Drugs Vs. Lifestyle For Preventing Diabetes

In just one decade, the number of people with diabetes has more than doubled. According to the Center for Disease Control and Prevention, by 2050, one out of every three of us may have diabetes. What’s the big deal? Well, the “consequences of diabetes are legion.” Diabetes is the number one cause of adult-onset blindness, the number one cause of kidney failure, and the number one cause of surgical amputations. What can we do to prevent it? The onset of Type 2 diabetes is gradual, with most individuals progressing through a state of prediabetes, a condition now striking approximately one in three Americans, but only about one in ten even knows they have it. Since current methods of treating diabetes remain inadequate, prevention is preferable, but what works better: lifestyle changes or drugs? We didn’t know until a landmark study, highlighted in my video, How to Prevent Prediabetes from Turning into Diabetes, was published in the New England Journal of Medicine. Thousands were randomized to get a double dose of the leading anti-diabetes drug, or diet and exercise. The drug, metformin, is probably the safest diabetes drug there is. It causes diarrhea in about half, makes one in four nauseous, about one in ten suffer from asthenia (physical weakness and fatigue), but only about 1 in 67,000 are killed by the drug every year. And the drug worked. Compared to placebo, in terms of the percentage of people developing diabetes within the four-year study period, fewer people in the drug group developed diabetes. But diet and exercise alone worked better. The lifestyle intervention reduced diabetes incidence by 58 percent, compared to only 31 percent with the drug. The lifestyle intervention was significantly more effective than the drug, and had fewer side effects. More Continue reading >>

Exercise, Diet, Metformin Can Keep Diabetes At Bay For 10 Years

Exercise, Diet, Metformin Can Keep Diabetes At Bay For 10 Years

Diet, exercise and, to a lesser extent, an inexpensive drug can help keep Type 2 diabetes at bay for up to 10 years, researchers said. In a new study, individuals at risk of type 2 diabetes significantly reduced their chances of developing the condition by taking the diabetes drug metformin and adhering to a diet-and-exercise program, according to Dr. William C. Knowler and colleagues on the government's Diabetes Prevention Program Research Group. Writing online in The Lancet, the researchers said people initially assigned to diet and physical activity modifications showed a 34 percent reduction in later diagnosis of type 2 diabetes during follow-up, compared to a group that took a placebo pill. Another group assigned to metformin treatment were at 18 percent less risk for type 2 diabetes compared with the placebo group. Metformin is a popular oral drug often used as a first-line treatment for incipient Type 2 diabetes. "Prevention or delay of diabetes with lifestyle intervention or metformin can persist for at least 10 years," Knowler and colleagues wrote. Beginning in 1996, the original study assigned more than 3,800 people showing impaired glucose tolerance, but not full-blown diabetes, to participate in an intensive diet-and-exercise program, to receive metformin, or to receive placebo. By 2001, the results showed a 58 percent reduction in diabetes diagnoses in the diet-and-exercise group and a 31 percent reduction in the metformin group. In addition to diabetes incidence, the researchers also tracked body weight of the subjects in the study. What they found was that those taking the metformin lost about 2 kg (4.4 pounds) in the first year of the trial, which was maintained during the rest of the randomized phase and throughout the follow-up. During the randomized Continue reading >>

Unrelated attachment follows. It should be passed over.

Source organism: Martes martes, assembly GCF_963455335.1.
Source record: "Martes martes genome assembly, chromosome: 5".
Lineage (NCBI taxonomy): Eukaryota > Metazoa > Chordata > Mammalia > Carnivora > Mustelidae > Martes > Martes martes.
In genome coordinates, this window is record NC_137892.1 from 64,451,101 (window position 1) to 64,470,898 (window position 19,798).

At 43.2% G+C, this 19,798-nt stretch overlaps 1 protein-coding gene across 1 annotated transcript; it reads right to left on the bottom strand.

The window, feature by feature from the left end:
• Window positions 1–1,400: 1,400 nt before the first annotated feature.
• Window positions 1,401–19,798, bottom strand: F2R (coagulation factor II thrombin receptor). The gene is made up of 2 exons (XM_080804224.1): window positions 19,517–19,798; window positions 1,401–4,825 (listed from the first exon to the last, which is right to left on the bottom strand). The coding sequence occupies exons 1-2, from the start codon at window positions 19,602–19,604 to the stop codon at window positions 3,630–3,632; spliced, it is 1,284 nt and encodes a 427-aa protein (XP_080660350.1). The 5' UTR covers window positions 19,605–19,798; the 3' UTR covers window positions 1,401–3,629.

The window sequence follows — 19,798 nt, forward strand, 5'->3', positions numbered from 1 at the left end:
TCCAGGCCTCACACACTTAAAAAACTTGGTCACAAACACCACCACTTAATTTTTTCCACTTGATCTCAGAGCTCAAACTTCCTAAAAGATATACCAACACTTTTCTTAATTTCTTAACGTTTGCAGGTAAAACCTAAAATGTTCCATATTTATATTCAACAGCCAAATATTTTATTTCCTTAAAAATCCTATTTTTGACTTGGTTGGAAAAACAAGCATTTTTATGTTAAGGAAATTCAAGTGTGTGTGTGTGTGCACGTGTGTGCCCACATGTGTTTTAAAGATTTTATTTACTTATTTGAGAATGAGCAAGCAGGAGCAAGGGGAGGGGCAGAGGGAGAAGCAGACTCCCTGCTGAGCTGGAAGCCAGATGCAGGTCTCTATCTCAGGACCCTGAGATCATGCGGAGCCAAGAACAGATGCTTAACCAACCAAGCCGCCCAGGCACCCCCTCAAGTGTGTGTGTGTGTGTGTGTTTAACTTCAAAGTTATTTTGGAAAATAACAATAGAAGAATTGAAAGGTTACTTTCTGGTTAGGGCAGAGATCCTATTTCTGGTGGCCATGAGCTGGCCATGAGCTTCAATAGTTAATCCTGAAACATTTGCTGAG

Diet & Exercise Vs Metformin: Which Is Better For Lowering Diabetes Risk?

Diet & Exercise Vs Metformin: Which Is Better For Lowering Diabetes Risk?

Diet & Exercise VS Metformin: Which is better for lowering Diabetes Risk? If this is your first visit, be sure tocheck out the FAQ by clicking thelink above. You may have to register before you can post: click the register link above to proceed. To start viewing messages,select the forum that you want to visit from the selection below. Diet & Exercise VS Metformin: Which is better for lowering Diabetes Risk? The most frequently cited evidence is a large clinical trial conducted by the Diabetes Prevention Program Research Group. It randomly assigned more than 3,000 pre-diabetic adults to one of three groups. One group received a placebo, another the oral diabetes drug metformin, which decreases glucose production, and the final group took part in an intensive lifestyle modification program of diet, exercise, and behavior modification counseling aimed at helping them lose 7 percent of their body weight. They were put on a low-fat, low-calorie diet, exercised 150 minutes a week, and sat down regularly with a case manager for one-on-one behavior modification sessions. The results, published in 2002, were impressive: Over nearly three years, people in the lifestyle intervention group were 58 percent less likely to develop diabetes, while those on metformin shaved their risk by just 31 percent. Prevention and intensive management are the keys to stopping the epidemic By Michelle Andrews, U.S. News & World Report Diabetes experts from around the world recently gathered in New York City to discuss various techniques that alter patients' digestive systems to help them lose weight and get their blood sugar under control. One method, gastric bypass surgery, is approved only for weight loss but also short-circuits diabetes in many cases. Another approachfor now, experimentalinvolv Continue reading >>

Does Metformin Cause Weight Loss? What To Know Before You Take It